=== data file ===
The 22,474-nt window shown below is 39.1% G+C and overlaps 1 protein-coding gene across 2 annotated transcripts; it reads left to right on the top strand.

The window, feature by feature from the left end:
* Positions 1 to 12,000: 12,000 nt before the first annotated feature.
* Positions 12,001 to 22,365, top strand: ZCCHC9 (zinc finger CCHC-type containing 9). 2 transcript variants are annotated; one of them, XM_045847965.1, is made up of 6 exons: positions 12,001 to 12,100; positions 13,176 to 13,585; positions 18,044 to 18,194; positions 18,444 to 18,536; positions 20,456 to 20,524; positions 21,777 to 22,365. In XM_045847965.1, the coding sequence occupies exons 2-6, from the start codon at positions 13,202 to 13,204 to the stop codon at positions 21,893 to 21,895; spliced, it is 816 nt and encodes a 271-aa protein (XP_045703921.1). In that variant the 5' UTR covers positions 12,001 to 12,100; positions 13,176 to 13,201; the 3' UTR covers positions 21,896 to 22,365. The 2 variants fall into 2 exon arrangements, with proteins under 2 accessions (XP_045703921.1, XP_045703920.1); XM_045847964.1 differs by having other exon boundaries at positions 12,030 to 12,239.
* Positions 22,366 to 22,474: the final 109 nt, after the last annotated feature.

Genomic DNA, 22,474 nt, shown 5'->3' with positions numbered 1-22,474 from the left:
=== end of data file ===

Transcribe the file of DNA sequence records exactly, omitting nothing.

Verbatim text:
The 22,474-nt window shown below is 39.1% G+C and overlaps 1 protein-coding gene across 2 annotated transcripts; it reads left to right on the top strand.

The window, feature by feature from the left end:
* Positions 1 to 12,000: 12,000 nt before the first annotated feature.
* Positions 12,001 to 22,365, top strand: ZCCHC9 (zinc finger CCHC-type containing 9). 2 transcript variants are annotated; one of them, XM_045847965.1, is made up of 6 exons: positions 12,001 to 12,100; positions 13,176 to 13,585; positions 18,044 to 18,194; positions 18,444 to 18,536; positions 20,456 to 20,524; positions 21,777 to 22,365. In XM_045847965.1, the coding sequence occupies exons 2-6, from the start codon at positions 13,202 to 13,204 to the stop codon at positions 21,893 to 21,895; spliced, it is 816 nt and encodes a 271-aa protein (XP_045703921.1). In that variant the 5' UTR covers positions 12,001 to 12,100; positions 13,176 to 13,201; the 3' UTR covers positions 21,896 to 22,365. The 2 variants fall into 2 exon arrangements, with proteins under 2 accessions (XP_045703921.1, XP_045703920.1); XM_045847964.1 differs by having other exon boundaries at positions 12,030 to 12,239.
* Positions 22,366 to 22,474: the final 109 nt, after the last annotated feature.

Genomic DNA, 22,474 nt, shown 5'->3' with positions numbered 1-22,474 from the left: